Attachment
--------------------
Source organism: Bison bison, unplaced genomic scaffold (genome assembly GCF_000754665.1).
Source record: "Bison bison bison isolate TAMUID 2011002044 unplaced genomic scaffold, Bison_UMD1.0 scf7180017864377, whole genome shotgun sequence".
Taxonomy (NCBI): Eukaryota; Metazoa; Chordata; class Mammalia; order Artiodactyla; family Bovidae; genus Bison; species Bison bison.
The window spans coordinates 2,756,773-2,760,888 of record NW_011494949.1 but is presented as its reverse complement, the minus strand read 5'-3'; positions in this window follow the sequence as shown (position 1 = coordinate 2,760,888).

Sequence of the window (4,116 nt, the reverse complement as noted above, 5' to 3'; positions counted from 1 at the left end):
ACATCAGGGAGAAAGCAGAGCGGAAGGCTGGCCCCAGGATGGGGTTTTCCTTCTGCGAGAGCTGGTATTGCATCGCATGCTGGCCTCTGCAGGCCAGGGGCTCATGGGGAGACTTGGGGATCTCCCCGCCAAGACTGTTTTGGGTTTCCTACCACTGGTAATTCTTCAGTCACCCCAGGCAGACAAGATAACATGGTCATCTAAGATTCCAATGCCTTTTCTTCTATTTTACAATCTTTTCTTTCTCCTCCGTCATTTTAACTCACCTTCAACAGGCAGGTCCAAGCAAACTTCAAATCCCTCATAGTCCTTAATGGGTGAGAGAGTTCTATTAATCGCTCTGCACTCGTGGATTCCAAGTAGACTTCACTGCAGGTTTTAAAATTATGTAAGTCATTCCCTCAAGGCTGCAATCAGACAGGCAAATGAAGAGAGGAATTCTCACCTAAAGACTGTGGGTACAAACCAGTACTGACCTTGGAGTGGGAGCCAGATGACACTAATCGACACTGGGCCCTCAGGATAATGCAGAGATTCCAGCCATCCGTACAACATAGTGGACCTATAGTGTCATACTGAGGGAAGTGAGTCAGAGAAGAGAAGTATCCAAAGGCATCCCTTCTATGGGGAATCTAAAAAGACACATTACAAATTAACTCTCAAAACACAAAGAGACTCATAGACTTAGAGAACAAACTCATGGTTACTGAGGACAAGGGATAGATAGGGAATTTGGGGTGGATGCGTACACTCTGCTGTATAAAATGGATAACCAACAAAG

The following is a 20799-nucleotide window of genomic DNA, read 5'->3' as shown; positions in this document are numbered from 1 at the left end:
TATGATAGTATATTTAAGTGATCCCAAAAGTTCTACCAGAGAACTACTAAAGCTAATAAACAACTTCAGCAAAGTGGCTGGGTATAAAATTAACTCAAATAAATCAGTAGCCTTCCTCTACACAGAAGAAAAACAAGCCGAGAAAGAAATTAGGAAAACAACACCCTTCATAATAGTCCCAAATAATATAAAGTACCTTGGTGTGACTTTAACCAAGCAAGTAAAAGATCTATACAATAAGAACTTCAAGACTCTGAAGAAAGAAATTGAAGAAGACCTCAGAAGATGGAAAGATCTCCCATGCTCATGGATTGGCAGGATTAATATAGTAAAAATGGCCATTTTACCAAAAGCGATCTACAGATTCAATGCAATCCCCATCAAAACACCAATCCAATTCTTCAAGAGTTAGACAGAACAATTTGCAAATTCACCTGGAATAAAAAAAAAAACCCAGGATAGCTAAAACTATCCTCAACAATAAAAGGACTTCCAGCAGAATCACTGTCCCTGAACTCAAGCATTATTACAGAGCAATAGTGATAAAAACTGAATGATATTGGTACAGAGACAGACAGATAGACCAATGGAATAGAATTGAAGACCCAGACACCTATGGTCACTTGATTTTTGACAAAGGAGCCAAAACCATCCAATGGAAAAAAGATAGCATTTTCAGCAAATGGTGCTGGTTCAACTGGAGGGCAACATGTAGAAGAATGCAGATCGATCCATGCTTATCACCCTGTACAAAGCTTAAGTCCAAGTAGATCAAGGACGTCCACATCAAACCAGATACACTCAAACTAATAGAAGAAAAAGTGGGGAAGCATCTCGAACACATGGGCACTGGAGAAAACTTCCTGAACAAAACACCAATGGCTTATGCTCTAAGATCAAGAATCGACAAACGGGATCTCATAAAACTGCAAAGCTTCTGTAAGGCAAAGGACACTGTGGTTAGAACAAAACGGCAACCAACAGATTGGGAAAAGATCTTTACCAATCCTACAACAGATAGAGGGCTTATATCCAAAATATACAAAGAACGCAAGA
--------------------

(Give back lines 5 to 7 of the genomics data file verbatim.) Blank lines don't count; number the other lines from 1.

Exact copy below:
Sequence of the window (4,116 nt, the reverse complement as noted above, 5' to 3'; positions counted from 1 at the left end):
ACATCAGGGAGAAAGCAGAGCGGAAGGCTGGCCCCAGGATGGGGTTTTCCTTCTGCGAGAGCTGGTATTGCATCGCATGCTGGCCTCTGCAGGCCAGGGGCTCATGGGGAGACTTGGGGATCTCCCCGCCAAGACTGTTTTGGGTTTCCTACCACTGGTAATTCTTCAGTCACCCCAGGCAGACAAGATAACATGGTCATCTAAGATTCCAATGCCTTTTCTTCTATTTTACAATCTTTTCTTTCTCCTCCGTCATTTTAACTCACCTTCAACAGGCAGGTCCAAGCAAACTTCAAATCCCTCATAGTCCTTAATGGGTGAGAGAGTTCTATTAATCGCTCTGCACTCGTGGATTCCAAGTAGACTTCACTGCAGGTTTTAAAATTATGTAAGTCATTCCCTCAAGGCTGCAATCAGACAGGCAAATGAAGAGAGGAATTCTCACCTAAAGACTGTGGGTACAAACCAGTACTGACCTTGGAGTGGGAGCCAGATGACACTAATCGACACTGGGCCCTCAGGATAATGCAGAGATTCCAGCCATCCGTACAACATAGTGGACCTATAGTGTCATACTGAGGGAAGTGAGTCAGAGAAGAGAAGTATCCAAAGGCATCCCTTCTATGGGGAATCTAAAAAGACACATTACAAATTAACTCTCAAAACACAAAGAGACTCATAGACTTAGAGAACAAACTCATGGTTACTGAGGACAAGGGATAGATAGGGAATTTGGGGTGGATGCGTACACTCTGCTGTATAAAATGGATAACCAACAAAG

The following is a 20799-nucleotide window of genomic DNA, read 5'->3' as shown; positions in this document are numbered from 1 at the left end: